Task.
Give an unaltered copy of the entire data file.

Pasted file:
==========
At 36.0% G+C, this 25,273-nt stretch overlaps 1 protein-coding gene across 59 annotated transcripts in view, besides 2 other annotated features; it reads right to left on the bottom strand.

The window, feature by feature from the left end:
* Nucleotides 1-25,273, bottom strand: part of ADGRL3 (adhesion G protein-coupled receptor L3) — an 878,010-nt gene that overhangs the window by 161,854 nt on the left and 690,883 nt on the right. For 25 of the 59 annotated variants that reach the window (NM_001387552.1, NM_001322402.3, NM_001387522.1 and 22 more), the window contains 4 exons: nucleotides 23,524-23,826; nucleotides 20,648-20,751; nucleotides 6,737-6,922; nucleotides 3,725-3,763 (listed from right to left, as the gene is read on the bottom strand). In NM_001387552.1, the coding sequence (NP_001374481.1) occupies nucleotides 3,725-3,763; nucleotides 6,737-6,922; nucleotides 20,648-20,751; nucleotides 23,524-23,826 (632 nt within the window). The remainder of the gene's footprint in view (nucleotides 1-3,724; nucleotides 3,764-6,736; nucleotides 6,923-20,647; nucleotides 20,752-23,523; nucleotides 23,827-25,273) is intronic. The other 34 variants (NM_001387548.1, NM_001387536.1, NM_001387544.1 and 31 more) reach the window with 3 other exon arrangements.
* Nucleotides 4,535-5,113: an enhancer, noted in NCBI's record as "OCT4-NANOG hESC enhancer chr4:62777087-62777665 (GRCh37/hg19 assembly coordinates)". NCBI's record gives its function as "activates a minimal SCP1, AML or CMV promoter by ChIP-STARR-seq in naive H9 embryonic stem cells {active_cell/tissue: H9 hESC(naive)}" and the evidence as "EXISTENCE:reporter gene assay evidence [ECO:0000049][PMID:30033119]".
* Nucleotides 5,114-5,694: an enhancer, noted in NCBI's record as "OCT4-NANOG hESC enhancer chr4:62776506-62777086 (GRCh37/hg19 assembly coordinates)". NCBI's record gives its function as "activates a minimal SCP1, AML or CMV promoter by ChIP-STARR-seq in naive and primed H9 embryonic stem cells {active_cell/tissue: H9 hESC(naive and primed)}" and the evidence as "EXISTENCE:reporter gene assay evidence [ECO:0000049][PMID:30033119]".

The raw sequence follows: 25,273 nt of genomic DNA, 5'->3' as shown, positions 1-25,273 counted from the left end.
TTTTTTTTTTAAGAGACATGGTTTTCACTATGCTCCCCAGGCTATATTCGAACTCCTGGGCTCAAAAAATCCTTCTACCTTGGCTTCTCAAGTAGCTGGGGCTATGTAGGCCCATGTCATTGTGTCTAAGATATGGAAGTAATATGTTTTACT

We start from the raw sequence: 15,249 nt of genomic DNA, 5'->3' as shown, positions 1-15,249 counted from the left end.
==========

At 36.0% G+C, this 25,273-nt stretch overlaps 1 protein-coding gene across 59 annotated transcripts in view, besides 2 other annotated features; it reads right to left on the bottom strand.

The window, feature by feature from the left end:
* Nucleotides 1-25,273, bottom strand: part of ADGRL3 (adhesion G protein-coupled receptor L3) — an 878,010-nt gene that overhangs the window by 161,854 nt on the left and 690,883 nt on the right. For 25 of the 59 annotated variants that reach the window (NM_001387552.1, NM_001322402.3, NM_001387522.1 and 22 more), the window contains 4 exons: nucleotides 23,524-23,826; nucleotides 20,648-20,751; nucleotides 6,737-6,922; nucleotides 3,725-3,763 (listed from right to left, as the gene is read on the bottom strand). In NM_001387552.1, the coding sequence (NP_001374481.1) occupies nucleotides 3,725-3,763; nucleotides 6,737-6,922; nucleotides 20,648-20,751; nucleotides 23,524-23,826 (632 nt within the window). The remainder of the gene's footprint in view (nucleotides 1-3,724; nucleotides 3,764-6,736; nucleotides 6,923-20,647; nucleotides 20,752-23,523; nucleotides 23,827-25,273) is intronic. The other 34 variants (NM_001387548.1, NM_001387536.1, NM_001387544.1 and 31 more) reach the window with 3 other exon arrangements.
* Nucleotides 4,535-5,113: an enhancer, noted in NCBI's record as "OCT4-NANOG hESC enhancer chr4:62777087-62777665 (GRCh37/hg19 assembly coordinates)". NCBI's record gives its function as "activates a minimal SCP1, AML or CMV promoter by ChIP-STARR-seq in naive H9 embryonic stem cells {active_cell/tissue: H9 hESC(naive)}" and the evidence as "EXISTENCE:reporter gene assay evidence [ECO:0000049][PMID:30033119]".
* Nucleotides 5,114-5,694: an enhancer, noted in NCBI's record as "OCT4-NANOG hESC enhancer chr4:62776506-62777086 (GRCh37/hg19 assembly coordinates)". NCBI's record gives its function as "activates a minimal SCP1, AML or CMV promoter by ChIP-STARR-seq in naive and primed H9 embryonic stem cells {active_cell/tissue: H9 hESC(naive and primed)}" and the evidence as "EXISTENCE:reporter gene assay evidence [ECO:0000049][PMID:30033119]".

The raw sequence follows: 25,273 nt of genomic DNA, 5'->3' as shown, positions 1-25,273 counted from the left end.
TTTTTTTTTTAAGAGACATGGTTTTCACTATGCTCCCCAGGCTATATTCGAACTCCTGGGCTCAAAAAATCCTTCTACCTTGGCTTCTCAAGTAGCTGGGGCTATGTAGGCCCATGTCATTGTGTCTAAGATATGGAAGTAATATGTTTTACT

We start from the raw sequence: 15,249 nt of genomic DNA, 5'->3' as shown, positions 1-15,249 counted from the left end.